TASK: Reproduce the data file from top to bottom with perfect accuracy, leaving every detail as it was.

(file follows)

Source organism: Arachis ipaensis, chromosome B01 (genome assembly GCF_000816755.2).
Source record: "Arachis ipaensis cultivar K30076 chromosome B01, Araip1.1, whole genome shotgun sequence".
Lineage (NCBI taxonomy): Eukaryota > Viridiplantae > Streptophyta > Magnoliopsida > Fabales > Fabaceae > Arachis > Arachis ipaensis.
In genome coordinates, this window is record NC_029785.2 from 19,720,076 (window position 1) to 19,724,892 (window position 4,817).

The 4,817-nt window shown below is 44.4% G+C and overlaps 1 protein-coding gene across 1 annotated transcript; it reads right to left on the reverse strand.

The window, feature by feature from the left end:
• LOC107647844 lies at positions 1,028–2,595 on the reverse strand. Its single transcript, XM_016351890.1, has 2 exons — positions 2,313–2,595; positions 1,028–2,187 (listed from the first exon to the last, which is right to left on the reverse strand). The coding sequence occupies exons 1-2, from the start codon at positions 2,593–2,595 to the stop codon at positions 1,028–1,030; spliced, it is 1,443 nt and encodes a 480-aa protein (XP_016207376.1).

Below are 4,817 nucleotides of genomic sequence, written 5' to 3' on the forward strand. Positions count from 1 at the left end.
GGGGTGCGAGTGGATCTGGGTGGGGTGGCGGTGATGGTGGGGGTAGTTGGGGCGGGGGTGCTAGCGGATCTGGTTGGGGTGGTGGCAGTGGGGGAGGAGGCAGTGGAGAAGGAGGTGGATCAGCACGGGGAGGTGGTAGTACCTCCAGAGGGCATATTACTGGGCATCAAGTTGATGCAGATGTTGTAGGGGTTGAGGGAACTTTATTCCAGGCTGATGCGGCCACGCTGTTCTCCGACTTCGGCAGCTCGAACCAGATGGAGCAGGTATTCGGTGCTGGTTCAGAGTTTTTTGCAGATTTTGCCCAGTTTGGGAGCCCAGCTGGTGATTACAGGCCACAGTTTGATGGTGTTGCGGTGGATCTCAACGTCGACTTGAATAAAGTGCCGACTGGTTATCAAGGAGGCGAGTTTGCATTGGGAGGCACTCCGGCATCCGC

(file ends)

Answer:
Source organism: Arachis ipaensis, chromosome B01 (genome assembly GCF_000816755.2).
Source record: "Arachis ipaensis cultivar K30076 chromosome B01, Araip1.1, whole genome shotgun sequence".
Lineage (NCBI taxonomy): Eukaryota > Viridiplantae > Streptophyta > Magnoliopsida > Fabales > Fabaceae > Arachis > Arachis ipaensis.
In genome coordinates, this window is record NC_029785.2 from 19,720,076 (window position 1) to 19,724,892 (window position 4,817).

The 4,817-nt window shown below is 44.4% G+C and overlaps 1 protein-coding gene across 1 annotated transcript; it reads right to left on the reverse strand.

The window, feature by feature from the left end:
• LOC107647844 lies at positions 1,028–2,595 on the reverse strand. Its single transcript, XM_016351890.1, has 2 exons — positions 2,313–2,595; positions 1,028–2,187 (listed from the first exon to the last, which is right to left on the reverse strand). The coding sequence occupies exons 1-2, from the start codon at positions 2,593–2,595 to the stop codon at positions 1,028–1,030; spliced, it is 1,443 nt and encodes a 480-aa protein (XP_016207376.1).

Below are 4,817 nucleotides of genomic sequence, written 5' to 3' on the forward strand. Positions count from 1 at the left end.
GGGGTGCGAGTGGATCTGGGTGGGGTGGCGGTGATGGTGGGGGTAGTTGGGGCGGGGGTGCTAGCGGATCTGGTTGGGGTGGTGGCAGTGGGGGAGGAGGCAGTGGAGAAGGAGGTGGATCAGCACGGGGAGGTGGTAGTACCTCCAGAGGGCATATTACTGGGCATCAAGTTGATGCAGATGTTGTAGGGGTTGAGGGAACTTTATTCCAGGCTGATGCGGCCACGCTGTTCTCCGACTTCGGCAGCTCGAACCAGATGGAGCAGGTATTCGGTGCTGGTTCAGAGTTTTTTGCAGATTTTGCCCAGTTTGGGAGCCCAGCTGGTGATTACAGGCCACAGTTTGATGGTGTTGCGGTGGATCTCAACGTCGACTTGAATAAAGTGCCGACTGGTTATCAAGGAGGCGAGTTTGCATTGGGAGGCACTCCGGCATCCGC